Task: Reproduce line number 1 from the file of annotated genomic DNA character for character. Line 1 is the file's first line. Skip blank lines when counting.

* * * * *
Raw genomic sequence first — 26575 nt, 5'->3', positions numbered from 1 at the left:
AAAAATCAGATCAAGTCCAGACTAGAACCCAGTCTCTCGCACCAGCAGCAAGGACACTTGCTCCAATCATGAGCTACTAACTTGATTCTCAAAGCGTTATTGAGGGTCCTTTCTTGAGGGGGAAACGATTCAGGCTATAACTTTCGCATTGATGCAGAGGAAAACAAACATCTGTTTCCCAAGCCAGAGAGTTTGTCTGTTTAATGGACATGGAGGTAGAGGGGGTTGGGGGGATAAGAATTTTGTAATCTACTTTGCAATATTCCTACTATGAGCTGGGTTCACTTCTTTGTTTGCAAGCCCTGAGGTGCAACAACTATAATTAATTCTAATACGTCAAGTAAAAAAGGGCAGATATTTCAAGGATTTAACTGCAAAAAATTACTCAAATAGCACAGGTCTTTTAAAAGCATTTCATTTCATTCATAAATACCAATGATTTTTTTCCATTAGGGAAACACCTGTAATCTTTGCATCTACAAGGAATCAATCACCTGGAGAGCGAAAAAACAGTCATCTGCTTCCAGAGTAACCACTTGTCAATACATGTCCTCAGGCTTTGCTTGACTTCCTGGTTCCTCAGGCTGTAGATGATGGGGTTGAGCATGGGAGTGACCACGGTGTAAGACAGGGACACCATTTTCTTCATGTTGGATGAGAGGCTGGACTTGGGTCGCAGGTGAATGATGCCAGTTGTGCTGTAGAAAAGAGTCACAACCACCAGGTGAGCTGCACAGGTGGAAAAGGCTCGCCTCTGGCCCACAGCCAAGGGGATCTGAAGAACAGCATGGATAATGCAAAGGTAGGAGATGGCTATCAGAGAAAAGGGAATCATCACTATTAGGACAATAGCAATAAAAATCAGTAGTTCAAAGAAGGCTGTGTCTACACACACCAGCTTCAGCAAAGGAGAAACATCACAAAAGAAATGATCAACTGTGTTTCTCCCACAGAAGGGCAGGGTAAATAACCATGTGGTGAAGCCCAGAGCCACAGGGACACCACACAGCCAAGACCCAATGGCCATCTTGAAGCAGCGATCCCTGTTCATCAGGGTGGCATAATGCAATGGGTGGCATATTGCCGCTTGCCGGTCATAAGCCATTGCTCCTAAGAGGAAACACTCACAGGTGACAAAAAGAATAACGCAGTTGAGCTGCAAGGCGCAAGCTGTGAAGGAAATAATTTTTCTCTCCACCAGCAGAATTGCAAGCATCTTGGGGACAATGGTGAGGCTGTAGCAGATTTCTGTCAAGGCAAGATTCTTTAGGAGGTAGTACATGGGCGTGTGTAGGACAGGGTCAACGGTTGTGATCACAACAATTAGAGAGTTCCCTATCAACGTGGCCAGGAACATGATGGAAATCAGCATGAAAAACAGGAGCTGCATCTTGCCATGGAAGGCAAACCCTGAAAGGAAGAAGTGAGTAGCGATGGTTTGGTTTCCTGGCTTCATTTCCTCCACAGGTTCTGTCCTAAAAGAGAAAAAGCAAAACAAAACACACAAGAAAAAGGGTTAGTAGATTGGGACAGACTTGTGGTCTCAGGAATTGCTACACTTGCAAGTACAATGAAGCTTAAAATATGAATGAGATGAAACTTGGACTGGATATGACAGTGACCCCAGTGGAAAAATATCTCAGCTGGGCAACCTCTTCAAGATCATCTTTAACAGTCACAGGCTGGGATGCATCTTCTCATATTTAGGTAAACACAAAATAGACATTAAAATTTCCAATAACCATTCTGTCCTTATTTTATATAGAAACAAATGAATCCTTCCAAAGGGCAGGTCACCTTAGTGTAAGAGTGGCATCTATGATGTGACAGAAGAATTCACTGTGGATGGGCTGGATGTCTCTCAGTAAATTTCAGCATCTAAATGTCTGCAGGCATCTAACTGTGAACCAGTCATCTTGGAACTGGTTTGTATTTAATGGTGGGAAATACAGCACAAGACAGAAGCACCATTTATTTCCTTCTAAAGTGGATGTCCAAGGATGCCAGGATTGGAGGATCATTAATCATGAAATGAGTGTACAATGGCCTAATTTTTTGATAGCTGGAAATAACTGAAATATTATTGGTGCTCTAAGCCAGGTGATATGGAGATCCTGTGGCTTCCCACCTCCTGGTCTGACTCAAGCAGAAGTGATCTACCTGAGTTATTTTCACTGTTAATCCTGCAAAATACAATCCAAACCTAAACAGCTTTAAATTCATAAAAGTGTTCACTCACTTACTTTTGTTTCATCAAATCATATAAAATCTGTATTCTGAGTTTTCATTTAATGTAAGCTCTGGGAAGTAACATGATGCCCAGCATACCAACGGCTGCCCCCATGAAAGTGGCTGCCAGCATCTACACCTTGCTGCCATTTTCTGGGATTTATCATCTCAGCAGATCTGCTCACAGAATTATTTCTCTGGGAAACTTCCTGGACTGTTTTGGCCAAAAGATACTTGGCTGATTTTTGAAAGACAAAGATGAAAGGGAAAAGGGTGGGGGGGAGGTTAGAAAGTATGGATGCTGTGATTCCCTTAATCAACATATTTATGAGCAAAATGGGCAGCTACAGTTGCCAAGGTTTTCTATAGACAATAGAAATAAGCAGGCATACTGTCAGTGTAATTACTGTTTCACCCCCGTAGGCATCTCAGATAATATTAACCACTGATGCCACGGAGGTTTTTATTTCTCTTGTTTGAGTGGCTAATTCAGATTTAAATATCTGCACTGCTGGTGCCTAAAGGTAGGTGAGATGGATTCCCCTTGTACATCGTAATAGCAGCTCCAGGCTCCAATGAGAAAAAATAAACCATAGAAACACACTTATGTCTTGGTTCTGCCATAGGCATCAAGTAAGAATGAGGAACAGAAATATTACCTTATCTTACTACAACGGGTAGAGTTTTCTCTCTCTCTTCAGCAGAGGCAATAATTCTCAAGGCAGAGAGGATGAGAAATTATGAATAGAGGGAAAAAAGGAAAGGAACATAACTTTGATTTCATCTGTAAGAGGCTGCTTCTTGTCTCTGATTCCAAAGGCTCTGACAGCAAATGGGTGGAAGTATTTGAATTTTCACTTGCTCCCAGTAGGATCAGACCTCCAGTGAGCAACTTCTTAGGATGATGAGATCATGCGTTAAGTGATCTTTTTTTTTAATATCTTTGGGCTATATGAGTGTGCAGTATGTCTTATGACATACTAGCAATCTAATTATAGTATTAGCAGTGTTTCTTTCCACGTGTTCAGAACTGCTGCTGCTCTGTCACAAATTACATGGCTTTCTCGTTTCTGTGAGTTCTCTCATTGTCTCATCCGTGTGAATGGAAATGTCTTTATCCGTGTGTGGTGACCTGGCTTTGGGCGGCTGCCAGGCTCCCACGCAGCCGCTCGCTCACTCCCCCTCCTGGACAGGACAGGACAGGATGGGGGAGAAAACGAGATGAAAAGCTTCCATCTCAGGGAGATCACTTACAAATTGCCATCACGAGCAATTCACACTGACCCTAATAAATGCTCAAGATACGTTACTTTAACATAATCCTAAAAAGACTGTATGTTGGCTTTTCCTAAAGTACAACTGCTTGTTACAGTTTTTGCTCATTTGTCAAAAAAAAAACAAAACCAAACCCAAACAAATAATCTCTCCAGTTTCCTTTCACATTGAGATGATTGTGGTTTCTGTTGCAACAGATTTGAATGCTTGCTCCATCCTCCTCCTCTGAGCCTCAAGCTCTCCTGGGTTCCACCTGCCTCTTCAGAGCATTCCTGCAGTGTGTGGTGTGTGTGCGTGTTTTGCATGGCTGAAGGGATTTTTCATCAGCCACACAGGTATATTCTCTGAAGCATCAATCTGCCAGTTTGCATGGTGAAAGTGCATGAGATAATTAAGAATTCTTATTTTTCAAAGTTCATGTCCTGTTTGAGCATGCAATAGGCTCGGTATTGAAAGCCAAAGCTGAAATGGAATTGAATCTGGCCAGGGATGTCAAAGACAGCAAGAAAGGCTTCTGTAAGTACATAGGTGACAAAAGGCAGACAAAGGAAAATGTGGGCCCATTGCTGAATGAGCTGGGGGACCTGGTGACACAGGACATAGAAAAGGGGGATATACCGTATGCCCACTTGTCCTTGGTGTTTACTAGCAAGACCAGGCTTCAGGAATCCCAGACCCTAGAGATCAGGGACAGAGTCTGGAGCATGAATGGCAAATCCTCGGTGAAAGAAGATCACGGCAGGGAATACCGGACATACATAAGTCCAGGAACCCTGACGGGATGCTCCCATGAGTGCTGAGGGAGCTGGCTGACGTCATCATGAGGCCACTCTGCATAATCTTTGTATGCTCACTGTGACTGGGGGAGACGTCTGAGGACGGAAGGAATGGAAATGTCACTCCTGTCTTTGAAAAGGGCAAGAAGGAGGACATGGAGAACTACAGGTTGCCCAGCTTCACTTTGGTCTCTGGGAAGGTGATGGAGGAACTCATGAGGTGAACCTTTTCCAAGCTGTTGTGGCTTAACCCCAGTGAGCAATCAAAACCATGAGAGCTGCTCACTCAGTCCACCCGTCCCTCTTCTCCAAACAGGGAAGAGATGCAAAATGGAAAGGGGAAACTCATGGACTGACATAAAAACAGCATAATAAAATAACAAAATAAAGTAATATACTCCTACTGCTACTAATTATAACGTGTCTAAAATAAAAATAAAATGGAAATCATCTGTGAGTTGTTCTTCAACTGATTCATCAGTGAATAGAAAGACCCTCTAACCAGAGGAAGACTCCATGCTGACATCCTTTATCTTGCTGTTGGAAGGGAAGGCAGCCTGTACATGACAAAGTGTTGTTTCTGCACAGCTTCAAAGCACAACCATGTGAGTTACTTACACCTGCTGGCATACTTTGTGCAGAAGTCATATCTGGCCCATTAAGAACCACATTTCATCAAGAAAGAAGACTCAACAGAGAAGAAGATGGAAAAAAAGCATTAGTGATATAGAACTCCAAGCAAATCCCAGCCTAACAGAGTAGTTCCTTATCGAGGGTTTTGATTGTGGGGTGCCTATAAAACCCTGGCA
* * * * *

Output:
Raw genomic sequence first — 26575 nt, 5'->3', positions numbered from 1 at the left: